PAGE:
Torah.com is not for sale. I currently have a mini site up for search engine ranking purposes, as I don’t want to park the name. I have a general idea of what I want to do with the website, but it will be time consuming, and I can’t dedicate the time to do it just yet.
Why have you chosen to develop Burbank.com and Lowell.com why not flip them? Did you buy them with intentions to build out or to flip?
I grew up about 45 minutes from Lowell, Massachusetts and I think it’s a great city with a rich history, and I am very interested in New England history. I strongly believe in the value and importance of city .com domain names, and I think there is good money to be made in the local markets. I think the city .com names are important assets, and developing them is the way to help them reach their full revenue potential.
I specifically purchased Lowell.com and Burbank.com with plans to develop them. I read about the successes of David and Michael Castello, Jess Bookstaff, Skip Hoagland, and others, and I wanted to see if I could replicate it. I know that great domain names are getting more difficult to buy and flip, so developing geodomains is a way to build another revenue stream aside from domain flipping. I recently reached a deal with Fred Mercaldo, and his company will be re-launching Burbank.com on his platform, and they will be responsible for the marketing and ad sales.
Do you regret developing any of your sites and why?
I somewhat regret spending time building out some of my mini sites. It was a great learning experience, but probably not a good use of my time. I was able to learn more about website themes, coding, SEO, and keyword research, but it hasn’t turned into a financially smart decision.
The one domain that I really liked and hated to see you sell was FrenchRiviera.com, Did you ever regret selling a domain and which one?
I can’t think of a domain name I’ve ever regretted selling. There are names I’ve sold that I like more than others (like FrenchRiviera.com and DebtCollectors.com), but I’ve used the proceeds to further grow my business, and I don’t regret that at all.
You’ve mentioned to me that you are going to relaunch Lowell.com using Wordpress, tell us why?
Originally the site was built without a content management system (using Dreamweaver) and it was time consuming to add articles and calendar updates. Because of my other projects, I got behind and became frustrated with the platform. If the site were simply a static, informational site, the site would be more than sufficient. However, I constantly get press releases and local news articles that need to be added, and it became burdensome for me.
I am very comfortable using Wordpress, and this platform will allow contributors to add articles and calendar updates on their own, without the need for me to write the articles and post them. All I will need to do is read and approve them. It will free up more of my time and allow me to make other changes to the design/layout when/if necessary. The platform will also allow people to post comments on the news articles, driving more page views and additional time on the site. Finally, local businesses will be able to create and pay for directory listings without the need for a local sales person.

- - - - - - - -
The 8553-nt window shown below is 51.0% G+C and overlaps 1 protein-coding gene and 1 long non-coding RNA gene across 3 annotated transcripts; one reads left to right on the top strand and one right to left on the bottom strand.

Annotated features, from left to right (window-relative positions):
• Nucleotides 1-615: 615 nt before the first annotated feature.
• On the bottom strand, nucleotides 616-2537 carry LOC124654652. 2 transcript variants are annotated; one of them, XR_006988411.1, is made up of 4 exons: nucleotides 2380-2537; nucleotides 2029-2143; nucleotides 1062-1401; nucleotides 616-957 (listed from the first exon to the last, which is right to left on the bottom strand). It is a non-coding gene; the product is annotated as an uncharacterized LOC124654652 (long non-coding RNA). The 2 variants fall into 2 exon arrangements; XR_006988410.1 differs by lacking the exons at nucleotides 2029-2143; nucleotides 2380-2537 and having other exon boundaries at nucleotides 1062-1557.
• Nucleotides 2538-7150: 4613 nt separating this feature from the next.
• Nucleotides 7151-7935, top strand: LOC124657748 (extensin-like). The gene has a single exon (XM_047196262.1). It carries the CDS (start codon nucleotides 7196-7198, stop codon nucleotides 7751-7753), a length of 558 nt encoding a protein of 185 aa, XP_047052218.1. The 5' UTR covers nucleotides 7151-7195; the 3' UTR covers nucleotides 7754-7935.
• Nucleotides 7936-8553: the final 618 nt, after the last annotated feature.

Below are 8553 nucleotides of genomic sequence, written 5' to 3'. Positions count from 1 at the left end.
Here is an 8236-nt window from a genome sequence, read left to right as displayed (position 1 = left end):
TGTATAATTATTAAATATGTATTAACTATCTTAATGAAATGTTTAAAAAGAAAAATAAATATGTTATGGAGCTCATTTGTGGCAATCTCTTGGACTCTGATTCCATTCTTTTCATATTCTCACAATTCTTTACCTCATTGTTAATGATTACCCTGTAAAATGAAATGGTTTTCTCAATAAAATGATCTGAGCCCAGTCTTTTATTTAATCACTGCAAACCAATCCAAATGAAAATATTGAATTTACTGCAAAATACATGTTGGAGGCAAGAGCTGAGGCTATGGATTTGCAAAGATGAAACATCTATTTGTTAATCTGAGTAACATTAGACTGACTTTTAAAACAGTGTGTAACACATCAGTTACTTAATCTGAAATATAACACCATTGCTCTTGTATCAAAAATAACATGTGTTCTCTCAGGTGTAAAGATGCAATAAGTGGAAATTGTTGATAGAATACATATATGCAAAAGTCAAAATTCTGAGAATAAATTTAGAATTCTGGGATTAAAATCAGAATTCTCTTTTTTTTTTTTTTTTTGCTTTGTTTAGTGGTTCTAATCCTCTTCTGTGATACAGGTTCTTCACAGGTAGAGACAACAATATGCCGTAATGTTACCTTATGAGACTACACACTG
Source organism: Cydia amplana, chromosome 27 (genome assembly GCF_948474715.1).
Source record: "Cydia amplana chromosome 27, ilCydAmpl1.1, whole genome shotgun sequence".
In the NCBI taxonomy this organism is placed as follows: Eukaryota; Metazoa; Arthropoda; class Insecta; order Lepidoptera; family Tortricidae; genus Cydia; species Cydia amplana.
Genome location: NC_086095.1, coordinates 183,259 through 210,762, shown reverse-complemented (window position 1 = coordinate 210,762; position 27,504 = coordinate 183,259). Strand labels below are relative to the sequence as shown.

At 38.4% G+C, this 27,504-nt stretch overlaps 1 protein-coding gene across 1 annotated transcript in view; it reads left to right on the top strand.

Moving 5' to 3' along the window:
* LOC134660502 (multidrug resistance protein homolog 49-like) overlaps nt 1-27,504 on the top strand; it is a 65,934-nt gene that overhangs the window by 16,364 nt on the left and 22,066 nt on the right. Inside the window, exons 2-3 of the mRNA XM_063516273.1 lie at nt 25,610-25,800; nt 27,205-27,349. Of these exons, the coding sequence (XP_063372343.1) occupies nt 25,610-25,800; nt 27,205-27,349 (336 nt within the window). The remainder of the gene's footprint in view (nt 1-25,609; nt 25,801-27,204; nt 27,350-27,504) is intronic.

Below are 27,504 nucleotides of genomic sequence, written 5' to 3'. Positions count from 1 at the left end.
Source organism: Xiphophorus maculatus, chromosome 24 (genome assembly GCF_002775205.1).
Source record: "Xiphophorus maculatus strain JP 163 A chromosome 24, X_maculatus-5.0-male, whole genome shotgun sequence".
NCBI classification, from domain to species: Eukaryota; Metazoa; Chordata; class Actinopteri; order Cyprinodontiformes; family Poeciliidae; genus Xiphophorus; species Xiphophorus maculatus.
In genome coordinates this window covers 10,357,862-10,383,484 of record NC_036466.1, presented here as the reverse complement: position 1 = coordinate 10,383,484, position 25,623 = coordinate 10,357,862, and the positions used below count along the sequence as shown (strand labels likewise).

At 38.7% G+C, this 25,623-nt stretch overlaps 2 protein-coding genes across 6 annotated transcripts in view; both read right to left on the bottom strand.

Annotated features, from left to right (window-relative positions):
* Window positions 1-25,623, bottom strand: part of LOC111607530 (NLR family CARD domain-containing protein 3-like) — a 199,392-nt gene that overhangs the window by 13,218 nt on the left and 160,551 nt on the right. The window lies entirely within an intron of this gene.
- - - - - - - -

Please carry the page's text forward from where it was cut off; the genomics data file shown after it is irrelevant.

You mentioned in your blog that you own close to 300 domains, break them down by extensions using %.
98% are .com, there are a few .orgs, a couple .nets and maybe 3-4 others that correspond with .com names I own.
What are your development goals for 2010?
I’d like to re-launch Lowell.com and Newburyport.com on Wordpress in the first quarter of the year. I would also like to continue growing traffic on DogWalker.com and CatSitter.com while growing the paid advertiser base. I’ve learned quite a bit about web development and business development in the last year and a half, and as a result, my development goals are much more modest this year
Do you think that developing Geo domains is the best way to make money?
I think there are a whole lot of ways to make money in the domain space. In my opinion, the best way to do it is to take something you love and turn it into a business. My blog is something I have become passionate about. I love the chance to share with others and learn. I am very lucky that it has turned into a business because I enjoy the interaction. If you aren’t passionate about something (tropical birds in my case), it makes building and monetizing the site more difficult.
One other thing I’d like to add is that I still make a majority of my income selling domain names. I don’t consider myself a good advertising sales person, so the ROI hasn’t been there yet for my geodomain names. I do believe they are powerful brands and hold significant value. I am making more money in advertising and affiliate revenue than I would if the money was in a CD at the bank, but I am certainly leaving money on the table right now with these sites.
You’ve mentioned DogWalker.com and CatSitter.com, what are your expectations with these sites?
These have been fun to build – especially DogWalker.com. My developer, Mike McAlister, exceeded my expectations with this site. Michael Sumner also helped with some of the Wordpress functionality, and it’s been going very well. At this point, I am hoping to break even (including the expensive domain purchases) sometime early next year. There are close to 140 paying advertisers on DogWalker.com, and CatSitter.com just launched but has several advertisers right now. Just about every day, I get new signups on DogWalker.com and CatSitter.com.
Well that raps up my interview with Elliot and want to wish him more success in the years to come.
Thanks for the interview Elliot.